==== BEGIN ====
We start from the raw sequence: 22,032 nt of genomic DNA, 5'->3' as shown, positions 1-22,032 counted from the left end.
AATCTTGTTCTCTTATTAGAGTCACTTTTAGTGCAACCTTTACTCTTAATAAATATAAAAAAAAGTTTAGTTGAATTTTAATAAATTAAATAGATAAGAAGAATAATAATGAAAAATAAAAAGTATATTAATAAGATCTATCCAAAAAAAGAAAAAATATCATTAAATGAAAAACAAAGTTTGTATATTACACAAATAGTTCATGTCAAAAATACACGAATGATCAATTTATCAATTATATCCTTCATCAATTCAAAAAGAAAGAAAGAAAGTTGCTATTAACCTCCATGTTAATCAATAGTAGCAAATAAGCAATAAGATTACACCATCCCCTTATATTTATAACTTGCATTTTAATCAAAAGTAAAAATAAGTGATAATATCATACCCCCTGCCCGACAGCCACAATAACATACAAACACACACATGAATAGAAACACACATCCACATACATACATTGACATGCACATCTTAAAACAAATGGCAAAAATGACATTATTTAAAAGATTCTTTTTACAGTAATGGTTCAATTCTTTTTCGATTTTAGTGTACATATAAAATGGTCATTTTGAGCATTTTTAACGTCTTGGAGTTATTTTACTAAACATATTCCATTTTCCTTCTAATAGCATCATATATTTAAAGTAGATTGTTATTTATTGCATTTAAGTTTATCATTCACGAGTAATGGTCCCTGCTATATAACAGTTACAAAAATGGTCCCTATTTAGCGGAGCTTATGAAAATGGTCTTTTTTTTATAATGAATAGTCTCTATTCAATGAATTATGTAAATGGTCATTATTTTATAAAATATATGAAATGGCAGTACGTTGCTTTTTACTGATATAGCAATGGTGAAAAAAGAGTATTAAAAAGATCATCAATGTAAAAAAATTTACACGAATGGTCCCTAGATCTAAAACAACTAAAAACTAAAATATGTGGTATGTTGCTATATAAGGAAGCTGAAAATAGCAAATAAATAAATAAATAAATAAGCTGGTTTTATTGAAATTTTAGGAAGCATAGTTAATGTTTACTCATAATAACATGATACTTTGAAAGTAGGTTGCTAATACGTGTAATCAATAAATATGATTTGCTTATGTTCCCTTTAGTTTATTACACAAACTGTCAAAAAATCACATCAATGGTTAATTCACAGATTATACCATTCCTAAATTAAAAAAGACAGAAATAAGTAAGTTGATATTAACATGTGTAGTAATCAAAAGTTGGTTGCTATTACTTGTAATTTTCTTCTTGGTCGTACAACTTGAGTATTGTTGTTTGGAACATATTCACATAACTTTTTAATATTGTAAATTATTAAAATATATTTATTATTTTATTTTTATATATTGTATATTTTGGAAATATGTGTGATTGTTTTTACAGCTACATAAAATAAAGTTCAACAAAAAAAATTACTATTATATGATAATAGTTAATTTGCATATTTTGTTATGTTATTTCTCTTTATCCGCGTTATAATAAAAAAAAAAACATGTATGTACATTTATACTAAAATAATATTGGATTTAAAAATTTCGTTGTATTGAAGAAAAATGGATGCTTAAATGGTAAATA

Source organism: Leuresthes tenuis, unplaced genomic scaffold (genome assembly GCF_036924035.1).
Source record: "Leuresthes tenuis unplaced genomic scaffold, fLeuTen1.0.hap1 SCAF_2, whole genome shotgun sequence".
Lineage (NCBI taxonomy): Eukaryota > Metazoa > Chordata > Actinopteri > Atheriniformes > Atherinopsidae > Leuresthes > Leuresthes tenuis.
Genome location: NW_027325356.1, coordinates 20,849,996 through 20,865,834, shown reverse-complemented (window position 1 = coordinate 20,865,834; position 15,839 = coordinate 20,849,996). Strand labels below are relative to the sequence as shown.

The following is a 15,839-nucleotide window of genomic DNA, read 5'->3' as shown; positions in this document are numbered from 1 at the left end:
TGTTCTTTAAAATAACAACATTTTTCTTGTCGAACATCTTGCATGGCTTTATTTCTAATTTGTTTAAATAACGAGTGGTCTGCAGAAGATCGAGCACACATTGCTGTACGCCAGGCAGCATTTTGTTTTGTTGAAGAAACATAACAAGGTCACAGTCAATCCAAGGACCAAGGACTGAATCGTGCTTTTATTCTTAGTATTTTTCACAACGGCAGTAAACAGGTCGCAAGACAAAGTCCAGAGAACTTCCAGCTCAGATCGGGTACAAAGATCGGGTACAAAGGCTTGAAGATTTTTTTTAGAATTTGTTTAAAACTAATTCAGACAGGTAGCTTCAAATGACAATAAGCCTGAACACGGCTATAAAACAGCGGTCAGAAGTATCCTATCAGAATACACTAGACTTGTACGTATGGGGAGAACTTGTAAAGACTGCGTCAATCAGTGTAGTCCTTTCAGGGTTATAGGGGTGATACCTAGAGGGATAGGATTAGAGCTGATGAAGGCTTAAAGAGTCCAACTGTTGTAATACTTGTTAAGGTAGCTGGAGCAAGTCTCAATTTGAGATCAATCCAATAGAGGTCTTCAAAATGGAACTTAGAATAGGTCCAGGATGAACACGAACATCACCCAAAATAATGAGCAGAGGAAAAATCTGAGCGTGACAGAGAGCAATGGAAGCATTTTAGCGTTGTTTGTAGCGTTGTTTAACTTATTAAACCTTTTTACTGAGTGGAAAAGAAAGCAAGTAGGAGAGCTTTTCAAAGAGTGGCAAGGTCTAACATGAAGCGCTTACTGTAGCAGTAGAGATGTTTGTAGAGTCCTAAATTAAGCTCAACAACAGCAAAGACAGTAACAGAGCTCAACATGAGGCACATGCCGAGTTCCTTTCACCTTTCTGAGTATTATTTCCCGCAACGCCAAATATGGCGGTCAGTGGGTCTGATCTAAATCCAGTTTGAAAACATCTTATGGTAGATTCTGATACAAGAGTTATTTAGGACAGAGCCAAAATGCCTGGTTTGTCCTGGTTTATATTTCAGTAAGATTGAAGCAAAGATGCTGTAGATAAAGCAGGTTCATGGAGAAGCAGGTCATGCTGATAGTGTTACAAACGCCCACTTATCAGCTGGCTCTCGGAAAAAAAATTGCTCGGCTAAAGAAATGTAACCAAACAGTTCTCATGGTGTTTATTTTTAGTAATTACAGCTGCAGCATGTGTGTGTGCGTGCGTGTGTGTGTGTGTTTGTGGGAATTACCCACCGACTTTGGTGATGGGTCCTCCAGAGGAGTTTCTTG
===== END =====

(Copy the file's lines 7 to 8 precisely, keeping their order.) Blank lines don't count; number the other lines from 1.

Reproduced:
The following is a 15,839-nucleotide window of genomic DNA, read 5'->3' as shown; positions in this document are numbered from 1 at the left end:
TGTTCTTTAAAATAACAACATTTTTCTTGTCGAACATCTTGCATGGCTTTATTTCTAATTTGTTTAAATAACGAGTGGTCTGCAGAAGATCGAGCACACATTGCTGTACGCCAGGCAGCATTTTGTTTTGTTGAAGAAACATAACAAGGTCACAGTCAATCCAAGGACCAAGGACTGAATCGTGCTTTTATTCTTAGTATTTTTCACAACGGCAGTAAACAGGTCGCAAGACAAAGTCCAGAGAACTTCCAGCTCAGATCGGGTACAAAGATCGGGTACAAAGGCTTGAAGATTTTTTTTAGAATTTGTTTAAAACTAATTCAGACAGGTAGCTTCAAATGACAATAAGCCTGAACACGGCTATAAAACAGCGGTCAGAAGTATCCTATCAGAATACACTAGACTTGTACGTATGGGGAGAACTTGTAAAGACTGCGTCAATCAGTGTAGTCCTTTCAGGGTTATAGGGGTGATACCTAGAGGGATAGGATTAGAGCTGATGAAGGCTTAAAGAGTCCAACTGTTGTAATACTTGTTAAGGTAGCTGGAGCAAGTCTCAATTTGAGATCAATCCAATAGAGGTCTTCAAAATGGAACTTAGAATAGGTCCAGGATGAACACGAACATCACCCAAAATAATGAGCAGAGGAAAAATCTGAGCGTGACAGAGAGCAATGGAAGCATTTTAGCGTTGTTTGTAGCGTTGTTTAACTTATTAAACCTTTTTACTGAGTGGAAAAGAAAGCAAGTAGGAGAGCTTTTCAAAGAGTGGCAAGGTCTAACATGAAGCGCTTACTGTAGCAGTAGAGATGTTTGTAGAGTCCTAAATTAAGCTCAACAACAGCAAAGACAGTAACAGAGCTCAACATGAGGCACATGCCGAGTTCCTTTCACCTTTCTGAGTATTATTTCCCGCAACGCCAAATATGGCGGTCAGTGGGTCTGATCTAAATCCAGTTTGAAAACATCTTATGGTAGATTCTGATACAAGAGTTATTTAGGACAGAGCCAAAATGCCTGGTTTGTCCTGGTTTATATTTCAGTAAGATTGAAGCAAAGATGCTGTAGATAAAGCAGGTTCATGGAGAAGCAGGTCATGCTGATAGTGTTACAAACGCCCACTTATCAGCTGGCTCTCGGAAAAAAAATTGCTCGGCTAAAGAAATGTAACCAAACAGTTCTCATGGTGTTTATTTTTAGTAATTACAGCTGCAGCATGTGTGTGTGCGTGCGTGTGTGTGTGTGTTTGTGGGAATTACCCACCGACTTTGGTGATGGGTCCTCCAGAGGAGTTTCTTG